Sedge family (Cyperaceae)
Description: This perennial sedge is 1–2½' tall, consisting of a tuft of leafy culms. Both fertile and infertile shoots are present; the latter have more leaves. Each fertile culm is erect to ascending; it has 2-3 alternate leaves along the lower one-third of its length (also dried remnants of older leaves). The culms are light to medium green, glabrous, 3-angled, and rather stiff. The leaf blades of fertile shoots are about 4-8" long and up to 3 mm. across; the leaf blades of infertile shoots are somewhat longer. These leaf blades are ascending to arching and channeled along their midveins; they are light to medium green, glabrous, and rough-textured (scabrous) along their margins. The leaf sheaths are tight and hairless; the inner side of each sheath is membranous, while the outer 2 sides are light to medium green and longitudinally veined. Each fertile culm terminates in a strongly exerted inflorescence consisting of 2-4 sessile spikelets; these spikelets are clustered closely together (collectively spanning about 1.5–2.5 cm. in length). Individual spikelets are 7-9 mm. long, 6-7 mm. across, and globoid-ovoid in outline; both the bottoms and apices of these spikelets are well-rounded. Each spikelet consists of a dense cluster of widely spreading to ascending perigynia and scales. The beaks of the perigynia provide these spikelets with a prickly appearance. Most florets in a spikelet are female (pistillate), although some florets toward the bottom are male (staminate).
The perigynia are 3.5–4.5 mm. long and 2.0–2.5 mm. across; they are flattened-ovoid with a long beak, rounded at the bottom, narrowly membranous (winged) along their margins, and glabrous. There are several longitudinal veins on the outer surface of each perigynium, while the inner surface has a few fine veins that are difficult to see. Immature perigynia are whitish green, while mature perigynia become brown. The pistillate scales are shorter than the perigynia and lanceolate-oblong in shape; each of these scales is green-veined in the middle and broadly membranous along the margins. The bracts of the inflorescence are scale-like or absent. The blooming period occurs during the late spring, lasting about 1-2 weeks for a colony of plants. The florets are cross-pollinated by the wind. Afterwards, the perigynia disarticulate from their spikelets; they can be blown about by the wind or float on water, distributing the achenes to new locations. The achenes are about 1.5 mm. long, 1.0 mm. across, ovoid in shape, and somewhat flattened; their bottoms are usually apiculate (ending abruptly to a small distinct point). The root system is fibrous and rhizomatous.
Cultivation: The preference is full to partial sun, wet to mesic conditions, and soil containing loam or clay-loam. In open situations with exposed topsoil, this sedge is slightly aggressive and weedy.
Range & Habitat: The native Troublesome Sedge is common in central and northern Illinois, while in southern areas of the state it is occasional or absent (see Distribution Map). This sedge adapts to a wide variety of habitats, however it is more commonly found in wetland habitats. These habitats include wet to dry-mesic prairies, open woodlands, swamps, thickets, abandoned fields, wet depressions in sunny areas, degraded seasonal wetlands, and roadside ditches. This sedge is often found in habitats with a history of disturbance.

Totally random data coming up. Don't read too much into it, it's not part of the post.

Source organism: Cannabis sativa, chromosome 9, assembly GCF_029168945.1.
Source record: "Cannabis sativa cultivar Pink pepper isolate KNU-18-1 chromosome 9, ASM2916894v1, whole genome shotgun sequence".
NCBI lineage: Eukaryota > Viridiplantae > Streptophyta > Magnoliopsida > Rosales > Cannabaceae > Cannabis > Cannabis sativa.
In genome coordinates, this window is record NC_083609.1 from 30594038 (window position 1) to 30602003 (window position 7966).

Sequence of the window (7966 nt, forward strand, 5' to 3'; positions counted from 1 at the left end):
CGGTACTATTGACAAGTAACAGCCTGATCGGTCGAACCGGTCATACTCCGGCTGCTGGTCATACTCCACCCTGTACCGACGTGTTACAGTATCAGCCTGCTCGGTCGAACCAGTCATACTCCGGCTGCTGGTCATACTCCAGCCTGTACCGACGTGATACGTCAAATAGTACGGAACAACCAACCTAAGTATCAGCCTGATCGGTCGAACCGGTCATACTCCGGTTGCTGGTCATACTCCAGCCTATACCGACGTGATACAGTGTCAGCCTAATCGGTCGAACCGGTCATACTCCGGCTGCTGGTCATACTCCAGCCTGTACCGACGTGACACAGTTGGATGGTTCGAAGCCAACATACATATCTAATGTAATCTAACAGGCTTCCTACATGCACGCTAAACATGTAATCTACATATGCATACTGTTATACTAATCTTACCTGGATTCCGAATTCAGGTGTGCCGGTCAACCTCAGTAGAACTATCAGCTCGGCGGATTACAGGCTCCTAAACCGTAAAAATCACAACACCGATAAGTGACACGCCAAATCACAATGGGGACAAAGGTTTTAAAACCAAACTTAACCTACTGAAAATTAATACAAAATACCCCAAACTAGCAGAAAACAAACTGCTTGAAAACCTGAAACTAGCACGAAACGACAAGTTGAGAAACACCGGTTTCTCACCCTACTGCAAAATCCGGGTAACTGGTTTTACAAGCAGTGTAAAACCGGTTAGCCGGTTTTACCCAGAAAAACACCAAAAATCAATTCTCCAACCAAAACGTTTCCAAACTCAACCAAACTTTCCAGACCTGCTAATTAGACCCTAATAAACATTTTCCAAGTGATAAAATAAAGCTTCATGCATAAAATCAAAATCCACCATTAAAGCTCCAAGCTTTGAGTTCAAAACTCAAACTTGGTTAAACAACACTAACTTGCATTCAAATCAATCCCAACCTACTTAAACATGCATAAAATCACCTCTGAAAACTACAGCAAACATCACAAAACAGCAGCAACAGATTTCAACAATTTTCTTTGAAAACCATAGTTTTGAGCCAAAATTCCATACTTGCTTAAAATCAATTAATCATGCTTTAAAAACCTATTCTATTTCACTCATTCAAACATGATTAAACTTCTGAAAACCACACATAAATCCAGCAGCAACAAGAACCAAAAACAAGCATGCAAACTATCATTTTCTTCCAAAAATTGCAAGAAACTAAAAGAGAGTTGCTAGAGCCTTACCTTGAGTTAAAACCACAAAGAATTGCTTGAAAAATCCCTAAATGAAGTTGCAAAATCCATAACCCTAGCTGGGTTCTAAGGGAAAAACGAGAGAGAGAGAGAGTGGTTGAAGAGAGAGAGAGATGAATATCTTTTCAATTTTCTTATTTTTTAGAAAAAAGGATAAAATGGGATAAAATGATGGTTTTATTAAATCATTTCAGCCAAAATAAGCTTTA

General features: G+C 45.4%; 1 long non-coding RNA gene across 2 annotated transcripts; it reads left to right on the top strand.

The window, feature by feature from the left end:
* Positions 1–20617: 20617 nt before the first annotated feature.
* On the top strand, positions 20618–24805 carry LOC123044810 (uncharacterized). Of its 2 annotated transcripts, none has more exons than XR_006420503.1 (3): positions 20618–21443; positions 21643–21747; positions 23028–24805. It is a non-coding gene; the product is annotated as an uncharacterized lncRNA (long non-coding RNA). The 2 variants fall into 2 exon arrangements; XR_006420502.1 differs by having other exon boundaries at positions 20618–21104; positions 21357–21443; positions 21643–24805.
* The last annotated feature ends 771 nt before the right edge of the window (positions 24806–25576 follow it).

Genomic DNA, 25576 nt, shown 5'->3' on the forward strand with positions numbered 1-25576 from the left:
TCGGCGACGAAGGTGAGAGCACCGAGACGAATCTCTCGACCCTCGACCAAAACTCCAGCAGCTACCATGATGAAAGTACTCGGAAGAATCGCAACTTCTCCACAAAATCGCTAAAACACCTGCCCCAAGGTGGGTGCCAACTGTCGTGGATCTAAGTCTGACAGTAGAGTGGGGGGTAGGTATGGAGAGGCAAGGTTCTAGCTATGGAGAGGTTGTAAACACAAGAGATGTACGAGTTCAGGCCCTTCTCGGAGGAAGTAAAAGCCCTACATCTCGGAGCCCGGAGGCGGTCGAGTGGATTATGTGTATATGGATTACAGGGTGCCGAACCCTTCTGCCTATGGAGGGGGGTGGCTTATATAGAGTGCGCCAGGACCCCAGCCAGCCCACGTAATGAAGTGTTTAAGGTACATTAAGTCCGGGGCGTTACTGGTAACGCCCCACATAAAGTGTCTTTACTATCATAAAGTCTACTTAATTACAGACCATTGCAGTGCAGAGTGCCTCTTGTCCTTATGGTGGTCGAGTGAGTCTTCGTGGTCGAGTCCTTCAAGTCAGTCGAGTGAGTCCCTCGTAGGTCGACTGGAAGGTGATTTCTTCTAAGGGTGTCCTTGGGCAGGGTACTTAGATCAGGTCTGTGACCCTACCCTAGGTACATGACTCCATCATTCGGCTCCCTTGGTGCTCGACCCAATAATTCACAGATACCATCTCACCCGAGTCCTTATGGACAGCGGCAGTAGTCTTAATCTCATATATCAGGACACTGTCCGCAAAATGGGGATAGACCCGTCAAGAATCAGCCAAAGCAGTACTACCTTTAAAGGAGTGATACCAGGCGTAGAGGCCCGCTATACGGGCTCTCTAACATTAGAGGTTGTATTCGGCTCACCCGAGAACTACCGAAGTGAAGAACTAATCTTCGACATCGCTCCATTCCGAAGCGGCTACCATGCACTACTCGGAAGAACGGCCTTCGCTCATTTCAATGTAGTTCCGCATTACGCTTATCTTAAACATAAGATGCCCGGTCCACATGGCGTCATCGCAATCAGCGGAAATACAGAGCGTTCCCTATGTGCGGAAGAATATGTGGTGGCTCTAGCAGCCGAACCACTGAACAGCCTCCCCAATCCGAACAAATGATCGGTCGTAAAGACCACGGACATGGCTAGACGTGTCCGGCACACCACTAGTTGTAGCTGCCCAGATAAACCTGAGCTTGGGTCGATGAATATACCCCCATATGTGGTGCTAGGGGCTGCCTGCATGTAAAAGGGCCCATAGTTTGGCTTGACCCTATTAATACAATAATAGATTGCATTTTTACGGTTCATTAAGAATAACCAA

Faunal Associations: Several species of butterflies, skippers, and moths feed on wetland Carex spp. (sedges); the Lepidoptera Table lists many of these species. Other insects also feed on these sedges, including semi-aquatic leaf beetles, billbugs, seed bugs, aphids, leafhoppers, stem-boring larvae of flies, and sedge grasshoppers (see the Insect Table for a listing of these species). Wetland sedges are sources of food to many vertebrate animals. Waterfowl, rails, and other wetland birds eat the seeds of these sedges (see Bird Table), and sometimes these sedges are a minor source of food to turtles, including Chelydra serpentina (Snapping Turtle) and Kinosternum subrubrum (Eastern Mud Turtle). Muskrats eat the culms and rootstocks occasionally, while Black Bears and hoofed mammalian herbivores (deer, cattle, horses, etc.) eat the foliage and seedheads when other sources of food are less available.
Photographic Location: A seasonal wetland at Judge Webber Park in Urbana, Illinois.
Comments: Notwithstanding its strange name, this is an attractive sedge with tufts of slender leaves and prickly-appearing seedheads. It resembles several other Carex spp. (sedges) in the Ovales section, which can be difficult to identify. In general, Troublesome Sedge (Carex molesta) has the following set of key characteristics: 1) It has only 2-4 spikelets (rarely 5) that are clustered closely together, 2) these spikelets are nearly globoid in shape and they have well-rounded bottoms, 3) the typical perigynium is about 4 mm. long and 2.0–2.5 mm. across, and 4) the leaf blades are less than 3.5 mm. across. Other similar sedges include Carex normalis, Carex cristatella, Carex brevior, and Carex festucacea. Two of these species, Carex normalis and Carex cristatella, have wider leaf blades (up to 6 mm. across) and more spikelets per inflorescence (about 4-12). The sedge Carex brevior also has more spikelets per inflorescence (about 4-8), slightly wider leaf blades (up to 4 mm. across), and slighter wider perigynia (2.5–3.5 mm. across). The remaining sedge, Carex festucacea, often has a similar number of spikelets per inflorescence, but they are less densely clustered together than the spikelets of Troublesome Sedge. Also, the perigynia of Carex festucacea are a little shorter (typically about 3 mm. in length).